Globalization, Food, and Piracy

A recent post by Mother Jones asked Somali Pirates=Environmental Avengers? The roots of these modern-day pirates, the article suggests, may lie in the shocking levels of pollution endured by Somali coast-dwellers. Not only is European pollution ending up on shore, but European ships are looting the area of its seafood, leading to malnutrition among those who depended upon the seas for their livelihoods.

Of course, there is a lot of chaos in Somalia, and one could make the case for Western antecedents for much of it. The post reminded me of two things that have been on my mind: 1) That developing nations are shielded from feeling the burn that our environmental short-sidedness causes people in other parts of the world and 2) That globalization is a tricky thing. According to the New York Times

Some 50 percent of the fish sold in the European Union originates in developing nations, and much of it is laundered like contraband, caught and shipped illegally beyond the limits of government quotas or treaties.

The increased global demand for seafood affects people in coastal areas who have traditionally depended upon fish for food and trade. The United Nations Environment Program Division of Early Warning and Assessment says,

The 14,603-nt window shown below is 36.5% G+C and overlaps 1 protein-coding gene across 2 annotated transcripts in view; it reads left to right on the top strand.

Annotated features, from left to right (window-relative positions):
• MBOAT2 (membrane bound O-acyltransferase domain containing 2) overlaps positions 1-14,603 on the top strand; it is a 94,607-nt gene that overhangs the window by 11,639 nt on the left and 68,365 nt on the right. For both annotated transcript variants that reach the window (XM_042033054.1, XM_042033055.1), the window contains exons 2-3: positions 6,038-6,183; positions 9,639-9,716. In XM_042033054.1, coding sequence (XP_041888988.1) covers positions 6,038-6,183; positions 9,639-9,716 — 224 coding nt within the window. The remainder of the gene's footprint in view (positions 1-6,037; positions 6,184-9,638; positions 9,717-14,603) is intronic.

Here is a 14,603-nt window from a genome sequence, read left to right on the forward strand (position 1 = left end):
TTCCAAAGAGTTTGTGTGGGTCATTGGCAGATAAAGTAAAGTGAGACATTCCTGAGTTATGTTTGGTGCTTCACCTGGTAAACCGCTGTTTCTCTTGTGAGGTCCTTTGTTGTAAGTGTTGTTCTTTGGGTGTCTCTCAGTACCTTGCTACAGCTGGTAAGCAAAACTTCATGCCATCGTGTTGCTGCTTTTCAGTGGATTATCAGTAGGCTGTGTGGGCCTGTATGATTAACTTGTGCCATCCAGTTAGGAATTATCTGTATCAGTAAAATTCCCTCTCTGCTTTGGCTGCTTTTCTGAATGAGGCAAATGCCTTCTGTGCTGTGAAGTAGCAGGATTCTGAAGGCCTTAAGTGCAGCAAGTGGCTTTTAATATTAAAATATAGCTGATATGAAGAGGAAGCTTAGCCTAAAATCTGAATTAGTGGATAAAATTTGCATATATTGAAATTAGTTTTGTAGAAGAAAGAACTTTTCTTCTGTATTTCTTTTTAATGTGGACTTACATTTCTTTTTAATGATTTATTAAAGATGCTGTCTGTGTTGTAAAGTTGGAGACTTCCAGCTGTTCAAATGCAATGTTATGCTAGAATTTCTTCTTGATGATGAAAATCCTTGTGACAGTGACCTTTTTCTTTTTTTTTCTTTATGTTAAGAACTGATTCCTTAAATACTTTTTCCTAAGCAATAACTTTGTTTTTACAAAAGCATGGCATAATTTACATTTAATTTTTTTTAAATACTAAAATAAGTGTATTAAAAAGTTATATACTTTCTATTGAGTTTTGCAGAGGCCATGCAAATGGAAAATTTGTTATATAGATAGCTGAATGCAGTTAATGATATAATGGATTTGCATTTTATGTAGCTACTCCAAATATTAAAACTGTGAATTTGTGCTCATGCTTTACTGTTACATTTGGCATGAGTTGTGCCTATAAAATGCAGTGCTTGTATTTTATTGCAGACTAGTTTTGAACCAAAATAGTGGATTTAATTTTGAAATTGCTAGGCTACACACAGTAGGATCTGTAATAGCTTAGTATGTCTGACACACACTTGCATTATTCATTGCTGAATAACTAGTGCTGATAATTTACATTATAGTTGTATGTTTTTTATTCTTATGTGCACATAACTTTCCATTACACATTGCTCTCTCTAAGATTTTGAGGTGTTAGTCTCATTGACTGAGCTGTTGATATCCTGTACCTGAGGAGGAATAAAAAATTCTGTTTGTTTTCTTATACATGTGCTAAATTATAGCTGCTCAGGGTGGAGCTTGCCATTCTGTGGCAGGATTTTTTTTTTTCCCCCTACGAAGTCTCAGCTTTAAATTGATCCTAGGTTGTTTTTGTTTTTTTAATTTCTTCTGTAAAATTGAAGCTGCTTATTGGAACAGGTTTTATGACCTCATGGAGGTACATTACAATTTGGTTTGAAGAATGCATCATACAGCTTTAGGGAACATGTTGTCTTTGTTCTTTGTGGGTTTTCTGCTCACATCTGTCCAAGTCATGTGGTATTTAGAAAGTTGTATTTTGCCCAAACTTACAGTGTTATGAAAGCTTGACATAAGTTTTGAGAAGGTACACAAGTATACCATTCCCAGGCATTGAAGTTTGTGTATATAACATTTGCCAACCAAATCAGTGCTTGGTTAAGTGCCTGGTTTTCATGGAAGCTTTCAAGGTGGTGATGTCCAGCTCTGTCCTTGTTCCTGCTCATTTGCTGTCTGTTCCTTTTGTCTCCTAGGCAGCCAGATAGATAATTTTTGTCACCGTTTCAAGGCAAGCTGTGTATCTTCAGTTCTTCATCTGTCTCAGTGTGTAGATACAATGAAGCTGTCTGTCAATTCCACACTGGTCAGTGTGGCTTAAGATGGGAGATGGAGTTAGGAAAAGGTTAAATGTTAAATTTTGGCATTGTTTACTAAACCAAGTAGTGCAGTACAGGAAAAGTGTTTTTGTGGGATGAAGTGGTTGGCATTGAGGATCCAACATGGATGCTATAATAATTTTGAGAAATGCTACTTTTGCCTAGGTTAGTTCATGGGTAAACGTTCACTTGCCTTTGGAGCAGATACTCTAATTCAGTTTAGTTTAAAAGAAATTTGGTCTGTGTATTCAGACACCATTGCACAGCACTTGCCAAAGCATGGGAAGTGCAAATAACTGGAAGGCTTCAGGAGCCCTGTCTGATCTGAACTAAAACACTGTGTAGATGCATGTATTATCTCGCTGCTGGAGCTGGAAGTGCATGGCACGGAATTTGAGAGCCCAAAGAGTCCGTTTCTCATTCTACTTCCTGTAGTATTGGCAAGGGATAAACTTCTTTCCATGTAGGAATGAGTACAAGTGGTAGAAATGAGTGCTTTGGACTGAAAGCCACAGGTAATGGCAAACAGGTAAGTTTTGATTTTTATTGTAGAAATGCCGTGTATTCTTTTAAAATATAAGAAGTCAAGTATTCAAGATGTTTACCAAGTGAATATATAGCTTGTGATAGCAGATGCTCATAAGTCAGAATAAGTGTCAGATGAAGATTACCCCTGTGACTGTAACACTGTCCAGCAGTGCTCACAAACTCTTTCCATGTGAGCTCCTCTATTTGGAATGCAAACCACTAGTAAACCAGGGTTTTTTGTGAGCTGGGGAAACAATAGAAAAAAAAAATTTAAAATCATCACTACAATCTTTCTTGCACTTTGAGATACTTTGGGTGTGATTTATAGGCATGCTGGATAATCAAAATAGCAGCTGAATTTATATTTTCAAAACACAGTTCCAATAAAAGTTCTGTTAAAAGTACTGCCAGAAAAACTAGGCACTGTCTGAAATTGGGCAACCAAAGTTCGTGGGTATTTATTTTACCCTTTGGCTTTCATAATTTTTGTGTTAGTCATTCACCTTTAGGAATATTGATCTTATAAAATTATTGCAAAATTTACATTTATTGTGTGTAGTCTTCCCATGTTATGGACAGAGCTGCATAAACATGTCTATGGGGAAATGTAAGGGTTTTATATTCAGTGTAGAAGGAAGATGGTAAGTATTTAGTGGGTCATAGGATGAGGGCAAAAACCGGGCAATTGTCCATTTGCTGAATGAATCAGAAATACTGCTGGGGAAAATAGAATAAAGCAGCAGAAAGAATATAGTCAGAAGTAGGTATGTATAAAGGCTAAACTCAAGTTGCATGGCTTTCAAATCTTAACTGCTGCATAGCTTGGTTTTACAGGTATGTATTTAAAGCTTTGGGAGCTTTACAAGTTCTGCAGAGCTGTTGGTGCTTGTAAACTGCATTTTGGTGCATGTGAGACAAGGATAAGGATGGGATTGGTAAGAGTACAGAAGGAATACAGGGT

In many areas, particularly around the Philippines and Indonesia, fish are mostly exported causing local fish consumption to decline by a third. This has contributed to the malnutrition of many children. In coastal communities, alternative livelihoods are rarely available. Injuries and deaths from blast fishing and diving are common. Conflicts provoked as a result of declining fish stocks are frequent among local fishing groups, and with foreign fishers.

Globalization doesn't have to be a bad thing. Some have called fair trade a way of managing globalization, or an alternative model for globalization because it involves a big-picture look at the way international trade affects local populations. 

For an explanation of food policy, poverty, and globalization, see the International Food Policy Research Institute, “Shaping Globalization for Poverty Alleviation and Food Security.”

Tags: Africa, Food, Piracy, Policy, Scarcity, Shortage, Somalia

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